The processes of Risk Assessment, Risk Management, and the setting of Environmental policy have tended to carefully avoid any direct consideration of the value of human life. A criticism is that if we allow some level of risk to persist in return for economic benefits, this is putting a value on human life (or at least health) and that this is inappropriate because a human life is invaluable¨Cits value is infinite. The criticism is indeed valid; these processes sometimes do implicitly put a finite, if un-stated, value on human life.
A bit of reflection, however, reveals that in fact we put a finite value on human life in many aspects of our society. One example is the automobile. Each year, hundreds or thousands of US citizens are killed in car accidents. This is a significant risk. Yet we allow the risk to continue, although it could be substantially reduced or eliminated by banning cars or through strict, nation-wide speed limits of 15 or 20 mph. But we do not ban cars and allow speeds of 65 mph on major highways because we derive benefits, largely economic, from doing so. Hence, our car "policy" sets a finite value on human life.
You can take issue with my car analogy because, when it comes to cars, it is the driver who his taking the risk for his or her own benefit, while in the case of chemical exposure, risk is imposed on some people for the benefit of others. This position, however, is different from saying that a human life has infinite value. This position says that a finite value is acceptable if the individual in question derives a direct benefit from that valuation. In other words, the question is then one of equity in the risk-benefit trade-off, and the fact that we do place a finite value on life is not of issue.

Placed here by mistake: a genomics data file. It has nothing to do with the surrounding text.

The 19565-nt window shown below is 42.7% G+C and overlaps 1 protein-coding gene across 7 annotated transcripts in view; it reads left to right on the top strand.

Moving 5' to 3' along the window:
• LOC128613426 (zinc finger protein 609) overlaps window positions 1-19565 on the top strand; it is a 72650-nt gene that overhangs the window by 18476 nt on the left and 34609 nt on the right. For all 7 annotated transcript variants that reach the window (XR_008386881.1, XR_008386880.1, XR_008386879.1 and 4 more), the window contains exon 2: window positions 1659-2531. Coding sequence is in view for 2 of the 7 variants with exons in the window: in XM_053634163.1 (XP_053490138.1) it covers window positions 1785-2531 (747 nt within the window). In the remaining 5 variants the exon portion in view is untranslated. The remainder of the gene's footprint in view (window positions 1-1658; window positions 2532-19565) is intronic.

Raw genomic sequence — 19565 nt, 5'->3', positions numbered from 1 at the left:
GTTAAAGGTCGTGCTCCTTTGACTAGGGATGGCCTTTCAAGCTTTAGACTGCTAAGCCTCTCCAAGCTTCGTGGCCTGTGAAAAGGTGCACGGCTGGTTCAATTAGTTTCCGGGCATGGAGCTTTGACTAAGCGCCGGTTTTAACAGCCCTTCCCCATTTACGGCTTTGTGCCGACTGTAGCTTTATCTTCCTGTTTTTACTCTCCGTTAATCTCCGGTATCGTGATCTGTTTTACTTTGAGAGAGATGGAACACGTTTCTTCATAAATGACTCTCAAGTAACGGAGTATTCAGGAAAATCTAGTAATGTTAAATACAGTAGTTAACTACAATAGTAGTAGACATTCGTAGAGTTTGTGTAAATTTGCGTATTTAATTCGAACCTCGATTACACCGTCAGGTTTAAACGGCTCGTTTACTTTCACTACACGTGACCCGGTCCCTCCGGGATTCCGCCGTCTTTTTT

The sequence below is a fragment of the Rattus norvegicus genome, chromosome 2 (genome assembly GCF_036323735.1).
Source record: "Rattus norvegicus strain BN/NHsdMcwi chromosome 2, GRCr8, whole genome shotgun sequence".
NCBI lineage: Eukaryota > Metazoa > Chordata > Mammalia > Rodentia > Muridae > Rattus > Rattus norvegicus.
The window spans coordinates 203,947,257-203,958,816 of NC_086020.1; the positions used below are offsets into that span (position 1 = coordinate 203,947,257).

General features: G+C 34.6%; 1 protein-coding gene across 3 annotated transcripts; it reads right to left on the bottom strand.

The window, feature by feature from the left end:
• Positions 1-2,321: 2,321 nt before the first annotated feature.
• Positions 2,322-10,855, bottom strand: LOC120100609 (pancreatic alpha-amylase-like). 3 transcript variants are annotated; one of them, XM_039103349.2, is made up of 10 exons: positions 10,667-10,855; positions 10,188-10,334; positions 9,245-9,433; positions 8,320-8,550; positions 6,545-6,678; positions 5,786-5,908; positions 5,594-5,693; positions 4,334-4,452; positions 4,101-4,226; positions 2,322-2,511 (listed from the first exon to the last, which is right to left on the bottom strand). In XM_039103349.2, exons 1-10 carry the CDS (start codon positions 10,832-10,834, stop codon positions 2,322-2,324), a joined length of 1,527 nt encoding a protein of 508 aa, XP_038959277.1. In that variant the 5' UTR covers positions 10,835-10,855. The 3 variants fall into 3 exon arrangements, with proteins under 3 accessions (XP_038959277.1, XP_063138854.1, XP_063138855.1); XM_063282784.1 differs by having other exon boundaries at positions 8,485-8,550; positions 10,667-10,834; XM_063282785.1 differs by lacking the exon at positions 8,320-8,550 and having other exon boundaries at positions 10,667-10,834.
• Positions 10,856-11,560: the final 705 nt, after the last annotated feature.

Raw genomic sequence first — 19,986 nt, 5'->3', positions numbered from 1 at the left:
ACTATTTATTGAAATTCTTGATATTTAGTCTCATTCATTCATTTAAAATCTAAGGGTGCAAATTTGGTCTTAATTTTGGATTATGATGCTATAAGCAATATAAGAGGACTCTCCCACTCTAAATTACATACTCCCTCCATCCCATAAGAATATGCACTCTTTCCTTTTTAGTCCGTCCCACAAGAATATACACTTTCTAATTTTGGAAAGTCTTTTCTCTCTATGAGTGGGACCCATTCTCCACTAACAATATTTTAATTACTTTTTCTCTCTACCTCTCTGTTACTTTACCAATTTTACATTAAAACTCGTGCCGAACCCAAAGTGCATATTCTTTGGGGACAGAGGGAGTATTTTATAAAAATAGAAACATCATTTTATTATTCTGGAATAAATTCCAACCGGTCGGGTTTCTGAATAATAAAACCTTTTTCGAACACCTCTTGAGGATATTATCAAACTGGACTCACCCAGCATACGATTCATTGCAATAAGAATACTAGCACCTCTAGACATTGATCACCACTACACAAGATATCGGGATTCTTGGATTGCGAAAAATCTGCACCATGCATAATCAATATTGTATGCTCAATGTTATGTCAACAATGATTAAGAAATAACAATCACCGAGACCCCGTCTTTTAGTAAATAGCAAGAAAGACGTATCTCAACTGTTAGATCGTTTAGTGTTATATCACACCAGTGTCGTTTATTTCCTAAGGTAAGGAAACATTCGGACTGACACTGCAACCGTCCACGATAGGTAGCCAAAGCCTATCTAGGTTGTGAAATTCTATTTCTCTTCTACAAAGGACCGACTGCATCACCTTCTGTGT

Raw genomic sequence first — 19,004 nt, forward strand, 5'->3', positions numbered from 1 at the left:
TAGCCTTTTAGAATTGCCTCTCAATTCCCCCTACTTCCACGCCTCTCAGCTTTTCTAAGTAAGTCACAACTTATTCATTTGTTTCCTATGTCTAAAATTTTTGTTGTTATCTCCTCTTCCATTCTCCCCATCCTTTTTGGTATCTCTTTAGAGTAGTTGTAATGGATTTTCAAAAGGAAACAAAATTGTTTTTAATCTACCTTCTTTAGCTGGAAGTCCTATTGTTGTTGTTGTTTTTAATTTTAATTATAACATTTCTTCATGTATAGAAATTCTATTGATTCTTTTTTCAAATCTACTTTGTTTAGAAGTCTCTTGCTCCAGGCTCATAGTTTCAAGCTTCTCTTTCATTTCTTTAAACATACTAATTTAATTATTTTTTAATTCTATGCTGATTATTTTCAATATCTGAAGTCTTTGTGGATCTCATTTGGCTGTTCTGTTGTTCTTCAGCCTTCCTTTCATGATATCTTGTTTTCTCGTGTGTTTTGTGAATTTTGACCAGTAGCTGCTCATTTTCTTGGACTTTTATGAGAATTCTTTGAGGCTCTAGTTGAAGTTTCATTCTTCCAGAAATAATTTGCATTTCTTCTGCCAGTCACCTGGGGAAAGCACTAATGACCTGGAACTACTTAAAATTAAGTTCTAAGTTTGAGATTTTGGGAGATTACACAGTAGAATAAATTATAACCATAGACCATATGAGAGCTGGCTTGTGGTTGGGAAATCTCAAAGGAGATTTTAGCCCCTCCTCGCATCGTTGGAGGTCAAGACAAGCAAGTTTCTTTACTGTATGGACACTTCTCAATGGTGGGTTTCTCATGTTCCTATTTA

Another way to address this question is to ask, "How much are we willing to spend to save a human life? The following is from the EnviroScan web site. This is clearly an anti-environmental web site, but I would guess that they are...
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